Best behaviour

Given that the penalty for not following a proper disciplinary procedure
could be as much as £50,000, employers need to get the dismissal right. Joanna
Blackburn sets out what such a policy should cover

When employers lose unfair dismissal cases arising from staff misconduct, it
is almost always because they did not follow proper disciplinary procedures.
This means most unfair dismissal findings could have been avoided, a reminder
of how important it is to have and follow an effective disciplinary procedure
where an employee’s conduct at work falls below required standards. When
employers consider that the penalty for not following a disciplinary procedure
could be up to £50,000, taking time to get the dismissal right will become more

Features of a disciplinary procedure

All disciplinary procedures should set out stages of potential sanction for
acts of misconduct. Minor misdemeanours are normally dealt with by way of a
verbal warning, but repetition of similar misconduct may lead to further action
being taken in the form of written warnings and ultimately dismissal. By using
this stepped route through a disciplinary procedure, an employee may eventually
be dismissed for a relatively minor type of misconduct, such as persistently
arriving at work late.

The procedure should also allow for circumstances where the misconduct is
more serious and a higher level of sanction than a verbal warning is
appropriate at an early stage. For example, where an employee has taken time
off work without proper authorisation, an employer may determine that the
matter is so serious as to warrant an immediate final written warning. To
provide flexibility as to the stage of discipline that an employer initiates,
the disciplinary procedure should state that it can be commenced at any stage,
up to and including summary dismissal in instances of gross misconduct.

Should a disciplinary procedure state which actions constitute gross
misconduct? There is no harm in giving examples of actions that may be gross
mis- conduct, but you should expressly state that the list is not exhaustive.
Also, committing one of the offences should not automatically lead to dismissal
– an employer should judge each case on its merits and be prepared to consider
compelling arguments in mitigation of a particular offence.

Sometimes, issuing warnings or dismissal are not appropriate sanctions for a
particular type of misconduct, although they tend to be the most common in
disciplinary procedures. It may be worthwhile giving other options,
particularly as alternatives to a final written warning or dismissal.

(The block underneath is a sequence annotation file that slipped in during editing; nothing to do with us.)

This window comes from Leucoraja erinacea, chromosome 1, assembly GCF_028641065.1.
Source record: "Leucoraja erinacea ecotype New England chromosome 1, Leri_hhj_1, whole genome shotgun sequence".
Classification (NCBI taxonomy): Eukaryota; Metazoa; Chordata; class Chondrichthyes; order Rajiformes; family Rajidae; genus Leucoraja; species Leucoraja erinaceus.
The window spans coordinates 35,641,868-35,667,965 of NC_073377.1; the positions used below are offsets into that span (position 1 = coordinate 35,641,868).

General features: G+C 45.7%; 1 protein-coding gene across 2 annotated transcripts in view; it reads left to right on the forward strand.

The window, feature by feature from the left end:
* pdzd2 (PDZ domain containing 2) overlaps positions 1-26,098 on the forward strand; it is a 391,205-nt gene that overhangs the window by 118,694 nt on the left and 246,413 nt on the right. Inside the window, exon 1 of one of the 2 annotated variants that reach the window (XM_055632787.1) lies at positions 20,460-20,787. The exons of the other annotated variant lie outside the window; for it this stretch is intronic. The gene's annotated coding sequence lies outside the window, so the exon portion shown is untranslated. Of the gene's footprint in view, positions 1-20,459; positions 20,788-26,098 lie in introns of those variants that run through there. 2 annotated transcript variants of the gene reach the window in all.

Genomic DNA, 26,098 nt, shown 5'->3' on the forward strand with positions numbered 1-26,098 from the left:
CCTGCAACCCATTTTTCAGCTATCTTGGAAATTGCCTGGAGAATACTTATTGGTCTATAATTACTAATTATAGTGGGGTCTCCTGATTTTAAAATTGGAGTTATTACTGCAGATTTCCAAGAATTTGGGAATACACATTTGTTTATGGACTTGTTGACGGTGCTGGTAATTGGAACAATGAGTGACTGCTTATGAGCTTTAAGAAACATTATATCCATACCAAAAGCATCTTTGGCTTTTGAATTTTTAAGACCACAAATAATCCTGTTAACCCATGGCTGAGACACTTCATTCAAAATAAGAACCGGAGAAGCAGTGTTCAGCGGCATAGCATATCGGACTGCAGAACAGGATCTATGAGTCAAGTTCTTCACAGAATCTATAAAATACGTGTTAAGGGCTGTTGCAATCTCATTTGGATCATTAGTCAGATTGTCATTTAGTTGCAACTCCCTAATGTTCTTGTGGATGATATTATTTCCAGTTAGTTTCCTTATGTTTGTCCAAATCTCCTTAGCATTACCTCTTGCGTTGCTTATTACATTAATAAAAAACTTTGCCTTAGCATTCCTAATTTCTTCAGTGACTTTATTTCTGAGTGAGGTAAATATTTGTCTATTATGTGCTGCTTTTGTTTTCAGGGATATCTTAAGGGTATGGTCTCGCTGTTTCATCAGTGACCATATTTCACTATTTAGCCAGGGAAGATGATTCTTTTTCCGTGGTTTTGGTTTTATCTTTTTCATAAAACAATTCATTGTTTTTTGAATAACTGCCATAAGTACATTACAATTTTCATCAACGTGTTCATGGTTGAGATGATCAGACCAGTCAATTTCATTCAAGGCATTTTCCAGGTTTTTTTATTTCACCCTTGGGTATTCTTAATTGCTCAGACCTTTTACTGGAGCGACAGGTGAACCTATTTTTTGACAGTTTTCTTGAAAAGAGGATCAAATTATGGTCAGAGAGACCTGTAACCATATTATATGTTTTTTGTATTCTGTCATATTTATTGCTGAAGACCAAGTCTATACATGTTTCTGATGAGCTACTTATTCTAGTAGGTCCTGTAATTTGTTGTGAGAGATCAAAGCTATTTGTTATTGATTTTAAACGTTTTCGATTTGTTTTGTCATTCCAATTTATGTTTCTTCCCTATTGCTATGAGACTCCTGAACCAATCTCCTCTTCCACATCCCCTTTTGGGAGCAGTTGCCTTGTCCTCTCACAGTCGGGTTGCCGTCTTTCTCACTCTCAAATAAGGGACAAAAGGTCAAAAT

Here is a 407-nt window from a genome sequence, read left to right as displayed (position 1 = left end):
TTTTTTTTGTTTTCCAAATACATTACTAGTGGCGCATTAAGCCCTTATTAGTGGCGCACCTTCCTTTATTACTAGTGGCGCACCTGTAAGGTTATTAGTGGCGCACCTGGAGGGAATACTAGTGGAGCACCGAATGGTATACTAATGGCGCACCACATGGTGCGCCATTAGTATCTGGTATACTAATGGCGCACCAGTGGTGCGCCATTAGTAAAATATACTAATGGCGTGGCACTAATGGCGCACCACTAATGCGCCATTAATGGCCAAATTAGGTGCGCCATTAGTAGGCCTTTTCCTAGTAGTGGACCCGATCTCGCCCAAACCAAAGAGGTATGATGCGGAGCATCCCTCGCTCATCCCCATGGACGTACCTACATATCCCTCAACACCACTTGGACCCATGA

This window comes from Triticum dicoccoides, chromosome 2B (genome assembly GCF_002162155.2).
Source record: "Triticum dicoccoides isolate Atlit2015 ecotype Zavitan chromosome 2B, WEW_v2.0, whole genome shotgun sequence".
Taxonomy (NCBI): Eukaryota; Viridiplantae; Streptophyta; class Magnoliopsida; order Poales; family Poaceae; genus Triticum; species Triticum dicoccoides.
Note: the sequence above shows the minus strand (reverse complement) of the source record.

For example, in certain cases, a demotion may be an appropriate alternative
to dismissal. Equally, some cases may be best dealt with by a short suspension
without pay. If it is likely that you will want to exploit the opportunity to
use alternative disciplinary sanctions, your procedure should state what those
sanctions are and when they may be used.

Employees should be given the right to be accompanied at disciplinary
hearings as this is a new statutory entitlement. A colleague or trade union re-
presentative, if appropriate, can accompany the employee. It does not matter
whether the employer recognises a particular union; if the employee belongs to
the union, he will be entitled to be accompanied by the union representative in
the disciplinary hearing.

Employees are not entitled to bring a lawyer, however. If an employee does
bring a companion, the companion can address the hearing and liaise with the
employee but cannot answer questions on behalf of the employee.

Employers will also have to be flexible about when a disciplinary hearing
takes place to allow accompaniment by the employee’s chosen companion. An
employee can ask for a disciplinary hearing to be suspended for up to five days
if his chosen representative is not able to attend a scheduled hearing.

Breach of the statutory rules on accompaniment at hearings can lead to a
claim being brought in the employment tribunal. Damages awarded can be up to
two weeks’ pay. This is not a significant financial penalty in itself but
breach of this rule is likely to lead to any dismissal founded on the
disciplinary hearing being deemed to be procedurally unfair.

Employees should also be given the opportunity to appeal against
disciplinary sanctions. It is advisable to have a right of appeal after each
stage of the disciplinary procedure. This ensures that an employee has the
right to have any warnings or other sanctions independently reviewed by a second
person. Indeed, if an employee is denied a right of appeal against a decision
to dismiss, the employment tribunal can award a further sum of two weeks’ pay
to the employee as a sanction against the employer. Again, where an employee
has been denied a right of appeal in a dismissal case it is more likely that
the dismissal will be found to be unfair.

Who should hear a disciplinary meeting?

When an employer first suspects that misconduct may have taken place, he
should first investigate the alleged misconduct. The extent to which an
employer needs to carry out an investigation will depend on the type of alleged
misconduct, the initial evidence against the employee and whether the employee
admits to the misconduct.

At the most basic level, if an employee is seen to have clocked into work
late, there will be no need to carry out further investigation before
determining that the employee may be subject to disciplinary procedures. This